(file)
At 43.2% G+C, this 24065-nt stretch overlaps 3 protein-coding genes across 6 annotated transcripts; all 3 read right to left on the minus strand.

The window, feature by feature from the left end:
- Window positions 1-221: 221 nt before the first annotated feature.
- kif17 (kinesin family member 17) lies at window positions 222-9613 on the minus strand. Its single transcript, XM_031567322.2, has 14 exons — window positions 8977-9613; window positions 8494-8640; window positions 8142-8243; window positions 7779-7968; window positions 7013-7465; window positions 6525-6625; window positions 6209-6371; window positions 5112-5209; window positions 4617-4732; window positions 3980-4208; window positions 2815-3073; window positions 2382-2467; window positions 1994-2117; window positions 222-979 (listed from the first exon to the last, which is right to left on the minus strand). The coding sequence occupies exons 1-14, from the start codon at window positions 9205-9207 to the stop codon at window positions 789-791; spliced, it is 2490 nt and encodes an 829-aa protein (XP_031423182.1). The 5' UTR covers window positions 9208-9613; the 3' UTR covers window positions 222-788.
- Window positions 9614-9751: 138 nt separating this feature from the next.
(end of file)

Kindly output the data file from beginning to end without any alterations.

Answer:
At 43.2% G+C, this 24065-nt stretch overlaps 3 protein-coding genes across 6 annotated transcripts; all 3 read right to left on the minus strand.

The window, feature by feature from the left end:
- Window positions 1-221: 221 nt before the first annotated feature.
- kif17 (kinesin family member 17) lies at window positions 222-9613 on the minus strand. Its single transcript, XM_031567322.2, has 14 exons — window positions 8977-9613; window positions 8494-8640; window positions 8142-8243; window positions 7779-7968; window positions 7013-7465; window positions 6525-6625; window positions 6209-6371; window positions 5112-5209; window positions 4617-4732; window positions 3980-4208; window positions 2815-3073; window positions 2382-2467; window positions 1994-2117; window positions 222-979 (listed from the first exon to the last, which is right to left on the minus strand). The coding sequence occupies exons 1-14, from the start codon at window positions 9205-9207 to the stop codon at window positions 789-791; spliced, it is 2490 nt and encodes an 829-aa protein (XP_031423182.1). The 5' UTR covers window positions 9208-9613; the 3' UTR covers window positions 222-788.
- Window positions 9614-9751: 138 nt separating this feature from the next.